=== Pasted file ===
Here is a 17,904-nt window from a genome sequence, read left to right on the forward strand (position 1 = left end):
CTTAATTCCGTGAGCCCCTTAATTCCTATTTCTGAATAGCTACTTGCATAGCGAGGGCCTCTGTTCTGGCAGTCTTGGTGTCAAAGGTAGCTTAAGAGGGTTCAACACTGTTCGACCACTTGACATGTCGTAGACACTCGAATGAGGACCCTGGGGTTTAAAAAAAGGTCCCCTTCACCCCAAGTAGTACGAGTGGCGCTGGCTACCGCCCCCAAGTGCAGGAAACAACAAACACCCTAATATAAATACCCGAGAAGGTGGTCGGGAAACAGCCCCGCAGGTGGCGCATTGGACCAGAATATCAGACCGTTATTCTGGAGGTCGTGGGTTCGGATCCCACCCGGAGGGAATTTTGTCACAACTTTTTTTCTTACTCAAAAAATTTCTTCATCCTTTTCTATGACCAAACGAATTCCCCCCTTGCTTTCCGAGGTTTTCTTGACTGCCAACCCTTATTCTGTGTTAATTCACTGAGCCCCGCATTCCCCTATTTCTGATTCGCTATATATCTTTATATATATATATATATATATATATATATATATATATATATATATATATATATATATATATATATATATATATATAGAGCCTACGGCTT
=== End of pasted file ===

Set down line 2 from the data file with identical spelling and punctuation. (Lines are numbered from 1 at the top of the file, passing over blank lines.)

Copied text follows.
CTTAATTCCGTGAGCCCCTTAATTCCTATTTCTGAATAGCTACTTGCATAGCGAGGGCCTCTGTTCTGGCAGTCTTGGTGTCAAAGGTAGCTTAAGAGGGTTCAACACTGTTCGACCACTTGACATGTCGTAGACACTCGAATGAGGACCCTGGGGTTTAAAAAAAGGTCCCCTTCACCCCAAGTAGTACGAGTGGCGCTGGCTACCGCCCCCAAGTGCAGGAAACAACAAACACCCTAATATAAATACCCGAGAAGGTGGTCGGGAAACAGCCCCGCAGGTGGCGCATTGGACCAGAATATCAGACCGTTATTCTGGAGGTCGTGGGTTCGGATCCCACCCGGAGGGAATTTTGTCACAACTTTTTTTCTTACTCAAAAAATTTCTTCATCCTTTTCTATGACCAAACGAATTCCCCCCTTGCTTTCCGAGGTTTTCTTGACTGCCAACCCTTATTCTGTGTTAATTCACTGAGCCCCGCATTCCCCTATTTCTGATTCGCTATATATCTTTATATATATATATATATATATATATATATATATATATATATATATATATATATATATATATATATATATATATATAGAGCCTACGGCTT